the ENGO high water mark of influence over the reformed CFP came with the Green

The engo high water mark of influence over the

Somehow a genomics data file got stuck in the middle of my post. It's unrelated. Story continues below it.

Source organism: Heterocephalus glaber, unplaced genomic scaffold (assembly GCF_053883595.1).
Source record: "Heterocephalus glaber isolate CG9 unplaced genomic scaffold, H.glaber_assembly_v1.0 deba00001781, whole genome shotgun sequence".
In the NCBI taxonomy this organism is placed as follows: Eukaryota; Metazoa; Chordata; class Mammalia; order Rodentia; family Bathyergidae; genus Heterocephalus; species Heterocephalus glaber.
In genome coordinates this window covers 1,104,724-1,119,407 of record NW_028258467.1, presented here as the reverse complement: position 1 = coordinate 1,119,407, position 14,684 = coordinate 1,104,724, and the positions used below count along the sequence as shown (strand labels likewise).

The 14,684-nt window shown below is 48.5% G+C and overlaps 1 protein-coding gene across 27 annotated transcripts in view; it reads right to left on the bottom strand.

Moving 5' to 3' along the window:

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the ENGO “high-water mark” of influence over the reformed CFP came with the Green Paper in 2001. After that, opposition to the environmental agenda hardened in the Council because the ENGO influence within southern member states (the self-styled “Friends of Fishing” countries) is too weak. Regarding the UK, Symes and Boyes (2005: p. 39) do not deny that the fishing indus- try is heavily regulated, but they claim that the strict regulation is still designed for fisheries protection, not for environmental pro- tection (cf. Coffey, 1996: p. 289). Moreover, even when environmental legislation is in place to curb fisheries, there is often little attempt to enforce it. For example, Richartz (2005: p. 7) reports extensive backsliding by France and Italy in evading the 1998 EU driftnet ban: “gaping holes in compliance with the EU drift net ban established by Regulation 1239 / 98 . . . call into question the Member States’ commitment to sustainable fisheries in the Mediterranean”. Which conception of environmental stewardship? In our opinion, the case for environmental stewardship as a new form of fisheries governance is stronger than the case against: on balance, there does seem to have been a shift from fisheries protec- tion to environmental protection. However, is this newly emer- gent environmental stewardship founded upon the conception of nature conservationism or the conception of sustainable develop- ment? We find elements of both conceptions embedded in five of the six sources of environmental stewardship identified earlier. For example, marine scientists are divided between advocates of nature conservation and advocates of sustainable development. Similarly, while most international regimes adopt the nature conservation perspective, at least one, the FAO, strongly endorses the sustainable development perspective, as outlined by Pope et al. (2006: p. 3): “Long-term management of fisheries is linked closely with the concept of sustainable development . . . . The modern concept of sustainability is seen as having at least four components: bio-ecological; social; economic; and institutional”. Government policies also reveal ambiguity, repeatedly qualify- ing their commitments to nature conservation by adding socio- economic riders. For instance, in its discussion document on the EMS, CEC (2004: p. 1) states that this “thematic strategy for the protection and conservation of the European marine environ- ment” has the “overall aim ‘ to promote sustainable use of the seas and conserve marine ecosystems’” (emphasis in the original). The same applies to UK government rhetoric: in his address to the Coastal Futures Conference, Morley (2005) says that: “We wish to protect and enhance what we have whilst at the same time deriv- ing sustainable economic and social benefit”. Even ENGOs, in their collaborative mode, support sustainable development objectives, by assisting sustainable fisheries, while the media extol the place of fish protein in a healthy diet and public opinion sympathizes with the plight of beleaguered fisheries-dependent communities. Only NCAs seem to enunciate an
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